Annotations by Tanmay Srinath

Karjakin – a quiet day after two difficult days | Photo – Saint Louis Chess Club / Spectrum Studios

After his incredible effort yesterday, Carlsen’s returned to the board to face Aronian’s 1.e4 again, which he has been boldly executing since the Norway Masters Blitz from 2018. When praised for his boldness is pursuing his new love against the world champion also, Aronian came up with the quote of the day,”…It’ is risky, but as they say in Russia, the one who doesn’t risk, doesn’t drink Champagne!”

Aronian – the Champagne man! | Photo – Saint Louis Chess Club / Lennart Ootes

And for a moment in the game, he even seemed to be smelling more than the drink:

3rd Round: Aronian - Carlsen

Position after 19.dxe5

Here, it seemed inevitable that black was forced to go into the simplification involving an exchange sacrifice with 19…Bxe3 20.Rxe3 (If 20.exf6 Ba7 and Black is threatening …Qxg3) 20…Rxe5 21.f4 Rxe4!? 22.Nxe4 Nxe4 and Black seemed to be enjoying enough compensation for the pawn. But Carlsen unexpectedly continued 19…Qxe5 and after 20.exd5 cxd5 seemed to be staring at difficulties

Position after 20…cxd5

Carlsen too, acknowledged that this was a critical moment. Aronian preferred 21.Rad1, but what would happen here after 21.Bxa7? Aronian had seen it of course, and offered the following variation: 21…Qxe1 22.Rxe1 Rxe1 23.Kh2 Rxa7 24.Qd2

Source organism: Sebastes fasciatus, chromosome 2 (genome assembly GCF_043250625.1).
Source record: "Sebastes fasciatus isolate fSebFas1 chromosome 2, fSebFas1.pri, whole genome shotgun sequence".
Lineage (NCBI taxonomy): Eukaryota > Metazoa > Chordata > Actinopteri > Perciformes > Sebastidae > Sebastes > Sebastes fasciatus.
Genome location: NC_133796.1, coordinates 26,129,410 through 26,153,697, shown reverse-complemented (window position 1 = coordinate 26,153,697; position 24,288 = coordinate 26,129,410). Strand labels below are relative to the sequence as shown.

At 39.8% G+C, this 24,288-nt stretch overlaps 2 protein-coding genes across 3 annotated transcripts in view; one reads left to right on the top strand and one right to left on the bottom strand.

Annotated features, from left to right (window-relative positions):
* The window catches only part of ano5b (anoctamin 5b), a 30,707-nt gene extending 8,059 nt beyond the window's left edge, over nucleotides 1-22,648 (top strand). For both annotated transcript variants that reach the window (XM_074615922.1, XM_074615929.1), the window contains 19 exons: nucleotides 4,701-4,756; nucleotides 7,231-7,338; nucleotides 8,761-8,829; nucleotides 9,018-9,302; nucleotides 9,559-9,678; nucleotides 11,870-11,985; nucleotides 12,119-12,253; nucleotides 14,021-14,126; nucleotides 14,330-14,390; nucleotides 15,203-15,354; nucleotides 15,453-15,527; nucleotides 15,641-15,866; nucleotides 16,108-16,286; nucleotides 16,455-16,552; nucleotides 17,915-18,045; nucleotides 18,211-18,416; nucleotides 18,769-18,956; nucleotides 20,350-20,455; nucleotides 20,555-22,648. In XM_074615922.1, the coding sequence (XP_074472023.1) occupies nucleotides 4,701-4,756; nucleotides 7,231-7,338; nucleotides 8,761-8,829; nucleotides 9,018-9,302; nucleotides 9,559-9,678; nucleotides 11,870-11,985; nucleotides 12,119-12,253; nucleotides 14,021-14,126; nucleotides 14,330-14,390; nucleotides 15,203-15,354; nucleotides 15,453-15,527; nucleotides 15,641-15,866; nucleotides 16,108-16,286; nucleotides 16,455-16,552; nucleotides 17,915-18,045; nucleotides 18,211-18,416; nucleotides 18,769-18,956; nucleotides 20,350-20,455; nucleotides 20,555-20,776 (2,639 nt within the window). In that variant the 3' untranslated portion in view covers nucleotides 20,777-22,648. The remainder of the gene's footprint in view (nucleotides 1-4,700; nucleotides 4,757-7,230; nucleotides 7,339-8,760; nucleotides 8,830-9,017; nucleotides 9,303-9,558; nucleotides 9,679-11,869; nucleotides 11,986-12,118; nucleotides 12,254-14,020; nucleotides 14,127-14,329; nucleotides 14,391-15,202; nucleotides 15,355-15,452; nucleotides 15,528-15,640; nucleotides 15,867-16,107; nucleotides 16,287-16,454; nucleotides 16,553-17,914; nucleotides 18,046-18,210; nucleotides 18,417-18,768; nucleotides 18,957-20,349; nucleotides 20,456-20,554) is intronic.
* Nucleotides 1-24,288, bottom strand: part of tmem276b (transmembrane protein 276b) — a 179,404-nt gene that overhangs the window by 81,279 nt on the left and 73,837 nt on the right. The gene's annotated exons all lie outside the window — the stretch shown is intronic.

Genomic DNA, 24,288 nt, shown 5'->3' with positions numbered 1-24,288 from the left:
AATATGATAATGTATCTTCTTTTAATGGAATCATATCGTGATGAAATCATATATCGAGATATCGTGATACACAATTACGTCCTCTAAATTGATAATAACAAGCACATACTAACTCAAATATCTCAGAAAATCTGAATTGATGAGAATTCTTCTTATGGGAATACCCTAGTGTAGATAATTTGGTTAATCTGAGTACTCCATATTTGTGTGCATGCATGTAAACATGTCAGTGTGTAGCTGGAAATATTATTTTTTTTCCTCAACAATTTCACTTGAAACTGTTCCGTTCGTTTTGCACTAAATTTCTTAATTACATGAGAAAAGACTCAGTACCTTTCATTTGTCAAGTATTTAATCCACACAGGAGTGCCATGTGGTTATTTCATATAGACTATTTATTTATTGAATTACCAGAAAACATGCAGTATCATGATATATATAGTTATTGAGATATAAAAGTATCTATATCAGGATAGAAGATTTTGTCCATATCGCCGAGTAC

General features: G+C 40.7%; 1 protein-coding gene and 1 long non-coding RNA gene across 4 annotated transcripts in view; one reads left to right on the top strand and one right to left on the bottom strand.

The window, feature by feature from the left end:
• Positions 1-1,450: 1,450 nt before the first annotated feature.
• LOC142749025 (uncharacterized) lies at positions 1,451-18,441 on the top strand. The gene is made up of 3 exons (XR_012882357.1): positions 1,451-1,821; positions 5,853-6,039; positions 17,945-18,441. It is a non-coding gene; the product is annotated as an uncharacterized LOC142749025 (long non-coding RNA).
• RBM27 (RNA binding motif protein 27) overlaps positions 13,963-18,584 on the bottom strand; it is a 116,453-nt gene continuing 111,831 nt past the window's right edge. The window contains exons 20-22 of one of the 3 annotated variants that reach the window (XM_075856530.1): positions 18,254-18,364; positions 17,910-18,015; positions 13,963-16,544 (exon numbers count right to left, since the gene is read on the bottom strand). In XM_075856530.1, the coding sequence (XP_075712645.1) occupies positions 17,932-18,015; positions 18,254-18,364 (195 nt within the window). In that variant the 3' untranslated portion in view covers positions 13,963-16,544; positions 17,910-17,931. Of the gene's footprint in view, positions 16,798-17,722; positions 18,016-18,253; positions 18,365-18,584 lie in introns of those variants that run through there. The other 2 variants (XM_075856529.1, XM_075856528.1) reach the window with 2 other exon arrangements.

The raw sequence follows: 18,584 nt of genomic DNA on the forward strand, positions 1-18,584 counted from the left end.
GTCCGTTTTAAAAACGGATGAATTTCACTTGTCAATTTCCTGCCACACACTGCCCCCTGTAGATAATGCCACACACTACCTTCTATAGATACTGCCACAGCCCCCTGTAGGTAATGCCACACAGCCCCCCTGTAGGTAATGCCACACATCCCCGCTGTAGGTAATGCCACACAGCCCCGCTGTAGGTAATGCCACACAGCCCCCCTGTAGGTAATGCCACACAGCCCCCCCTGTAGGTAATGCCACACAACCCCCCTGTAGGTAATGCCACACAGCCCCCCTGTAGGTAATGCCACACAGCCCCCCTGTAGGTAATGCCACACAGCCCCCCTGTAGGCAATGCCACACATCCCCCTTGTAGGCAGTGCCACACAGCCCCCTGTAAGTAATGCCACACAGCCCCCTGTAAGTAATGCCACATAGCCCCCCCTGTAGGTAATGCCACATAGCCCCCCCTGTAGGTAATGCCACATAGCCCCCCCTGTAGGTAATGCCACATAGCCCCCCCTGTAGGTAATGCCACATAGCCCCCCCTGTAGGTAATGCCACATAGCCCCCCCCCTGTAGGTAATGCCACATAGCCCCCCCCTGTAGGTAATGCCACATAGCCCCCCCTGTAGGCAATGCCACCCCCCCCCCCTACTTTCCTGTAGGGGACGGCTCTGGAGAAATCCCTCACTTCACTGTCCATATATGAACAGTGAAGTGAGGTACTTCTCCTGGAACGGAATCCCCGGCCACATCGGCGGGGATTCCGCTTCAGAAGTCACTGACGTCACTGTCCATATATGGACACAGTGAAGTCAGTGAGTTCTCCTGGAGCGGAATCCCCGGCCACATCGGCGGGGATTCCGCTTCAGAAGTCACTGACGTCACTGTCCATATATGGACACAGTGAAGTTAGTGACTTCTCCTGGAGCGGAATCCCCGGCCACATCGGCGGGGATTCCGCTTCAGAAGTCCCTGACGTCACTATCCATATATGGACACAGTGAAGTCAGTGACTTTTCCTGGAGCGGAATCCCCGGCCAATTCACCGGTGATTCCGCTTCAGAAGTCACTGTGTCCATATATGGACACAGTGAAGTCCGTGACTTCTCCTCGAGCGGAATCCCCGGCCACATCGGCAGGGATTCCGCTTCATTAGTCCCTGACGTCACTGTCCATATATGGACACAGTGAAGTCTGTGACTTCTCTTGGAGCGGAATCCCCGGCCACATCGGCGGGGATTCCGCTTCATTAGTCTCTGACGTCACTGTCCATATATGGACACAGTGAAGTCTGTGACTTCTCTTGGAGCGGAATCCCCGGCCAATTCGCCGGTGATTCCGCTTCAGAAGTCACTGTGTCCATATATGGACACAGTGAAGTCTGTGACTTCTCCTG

Analysis Diagram:

Position after 24.Qd2

Carlsen came up with the enigmatic proclamation, “I wasn’t too concerned. Maybe I should have been – but I wasn’t”! Here, Aronian wasn’t happy with the position after 24…Re8 25.Nf5 Raa8, and somehow he felt that this should be okay for black. But not everyone was convinced:

Grandmaster Mikhail Golubev got onto twitter, and got onto an open discussion:

Source: Twitter

And suddenly, Aronian got into replying, and it all became a little messy:

Source: Twitter

Source: Twitter

It is not often that we see such exchanges between the world’s elites and the other elites…


Mamedyarov has this ability to choose lines which are fundamentally not unsound, but at the same time create their own peculiar dynamics. Having chosen such systems, he plays them with maximum energy and strives for initiative from the very beginning, thus setting enormous problems for the opponents if they are caught unawares. Curiously, the line he chose on Monday against Caruana was such an offbeat system in the Queens Gambit Accepted which has been adopted by two of Anand’s seconds, Wojtaszek and Gajewski curiously.